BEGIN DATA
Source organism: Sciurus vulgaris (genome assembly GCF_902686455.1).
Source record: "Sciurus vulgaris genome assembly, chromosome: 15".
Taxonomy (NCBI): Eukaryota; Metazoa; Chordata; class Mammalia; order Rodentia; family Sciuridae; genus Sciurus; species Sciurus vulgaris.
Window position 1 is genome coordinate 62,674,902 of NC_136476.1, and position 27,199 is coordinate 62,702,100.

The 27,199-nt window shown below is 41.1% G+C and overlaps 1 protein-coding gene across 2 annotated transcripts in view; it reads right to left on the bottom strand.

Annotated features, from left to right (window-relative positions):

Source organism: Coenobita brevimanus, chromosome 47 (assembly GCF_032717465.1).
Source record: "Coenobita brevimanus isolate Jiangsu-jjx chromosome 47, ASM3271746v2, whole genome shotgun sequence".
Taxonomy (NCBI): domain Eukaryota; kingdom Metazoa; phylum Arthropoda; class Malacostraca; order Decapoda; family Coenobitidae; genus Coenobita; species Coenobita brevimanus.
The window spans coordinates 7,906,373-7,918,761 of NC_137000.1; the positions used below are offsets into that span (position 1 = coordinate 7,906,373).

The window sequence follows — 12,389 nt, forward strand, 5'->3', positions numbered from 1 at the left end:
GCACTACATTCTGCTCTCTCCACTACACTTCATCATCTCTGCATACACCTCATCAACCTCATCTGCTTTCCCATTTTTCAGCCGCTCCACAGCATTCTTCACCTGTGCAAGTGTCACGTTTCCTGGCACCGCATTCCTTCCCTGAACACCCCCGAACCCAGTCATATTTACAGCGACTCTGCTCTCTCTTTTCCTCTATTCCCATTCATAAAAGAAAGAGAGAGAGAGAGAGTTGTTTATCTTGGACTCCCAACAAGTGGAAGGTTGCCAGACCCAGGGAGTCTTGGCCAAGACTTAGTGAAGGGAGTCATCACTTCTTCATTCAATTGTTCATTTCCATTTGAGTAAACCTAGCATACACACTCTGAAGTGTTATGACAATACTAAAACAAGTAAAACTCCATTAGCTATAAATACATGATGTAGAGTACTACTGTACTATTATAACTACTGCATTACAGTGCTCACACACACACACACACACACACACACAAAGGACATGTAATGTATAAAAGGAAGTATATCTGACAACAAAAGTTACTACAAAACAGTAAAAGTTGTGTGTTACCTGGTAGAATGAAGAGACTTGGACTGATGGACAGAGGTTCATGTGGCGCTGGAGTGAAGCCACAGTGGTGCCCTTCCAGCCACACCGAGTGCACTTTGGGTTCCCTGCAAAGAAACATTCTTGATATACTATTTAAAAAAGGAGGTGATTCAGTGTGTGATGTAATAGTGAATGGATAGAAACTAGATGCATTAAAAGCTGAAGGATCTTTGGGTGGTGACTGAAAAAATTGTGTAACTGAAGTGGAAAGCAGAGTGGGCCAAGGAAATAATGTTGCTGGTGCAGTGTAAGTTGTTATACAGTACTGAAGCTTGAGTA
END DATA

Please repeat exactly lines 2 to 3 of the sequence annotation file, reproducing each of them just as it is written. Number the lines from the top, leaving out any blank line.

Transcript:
Source record: "Sciurus vulgaris genome assembly, chromosome: 15".
Taxonomy (NCBI): Eukaryota; Metazoa; Chordata; class Mammalia; order Rodentia; family Sciuridae; genus Sciurus; species Sciurus vulgaris.